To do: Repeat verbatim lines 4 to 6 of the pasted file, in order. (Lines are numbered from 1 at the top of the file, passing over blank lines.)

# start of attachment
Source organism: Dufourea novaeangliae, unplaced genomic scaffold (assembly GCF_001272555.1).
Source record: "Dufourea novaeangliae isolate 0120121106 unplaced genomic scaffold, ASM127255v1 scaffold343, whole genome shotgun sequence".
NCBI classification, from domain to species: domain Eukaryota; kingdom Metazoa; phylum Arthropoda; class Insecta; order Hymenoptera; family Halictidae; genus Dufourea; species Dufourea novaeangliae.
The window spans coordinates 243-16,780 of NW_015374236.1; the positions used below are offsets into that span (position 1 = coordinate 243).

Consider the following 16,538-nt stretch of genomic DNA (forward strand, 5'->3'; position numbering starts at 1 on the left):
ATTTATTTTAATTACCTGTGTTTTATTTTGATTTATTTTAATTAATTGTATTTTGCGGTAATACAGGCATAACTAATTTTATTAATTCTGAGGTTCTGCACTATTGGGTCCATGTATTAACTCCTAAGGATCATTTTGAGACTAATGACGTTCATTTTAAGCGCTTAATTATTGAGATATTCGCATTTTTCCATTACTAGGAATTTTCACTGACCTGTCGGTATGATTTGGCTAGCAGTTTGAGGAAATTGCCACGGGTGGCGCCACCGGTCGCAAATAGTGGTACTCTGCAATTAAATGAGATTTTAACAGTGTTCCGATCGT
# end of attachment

The window spans coordinates 243-16,780 of NW_015374236.1; the positions used below are offsets into that span (position 1 = coordinate 243).

Consider the following 16,538-nt stretch of genomic DNA (forward strand, 5'->3'; position numbering starts at 1 on the left):
ATTTATTTTAATTACCTGTGTTTTATTTTGATTTATTTTAATTAATTGTATTTTGCGGTAATACAGGCATAACTAATTTTATTAATTCTGAGGTTCTGCACTATTGGGTCCATGTATTAACTCCTAAGGATCATTTTGAGACTAATGACGTTCATTTTAAGCGCTTAATTATTGAGATATTCGCATTTTTCCATTACTAGGAATTTTCACTGACCTGTCGGTATGATTTGGCTAGCAGTTTGAGGAAATTGCCACGGGTGGCGCCACCGGTCGCAAATAGTGGTACTCTGCAATTAAATGAGATTTTAACAGTGTTCCGATCGT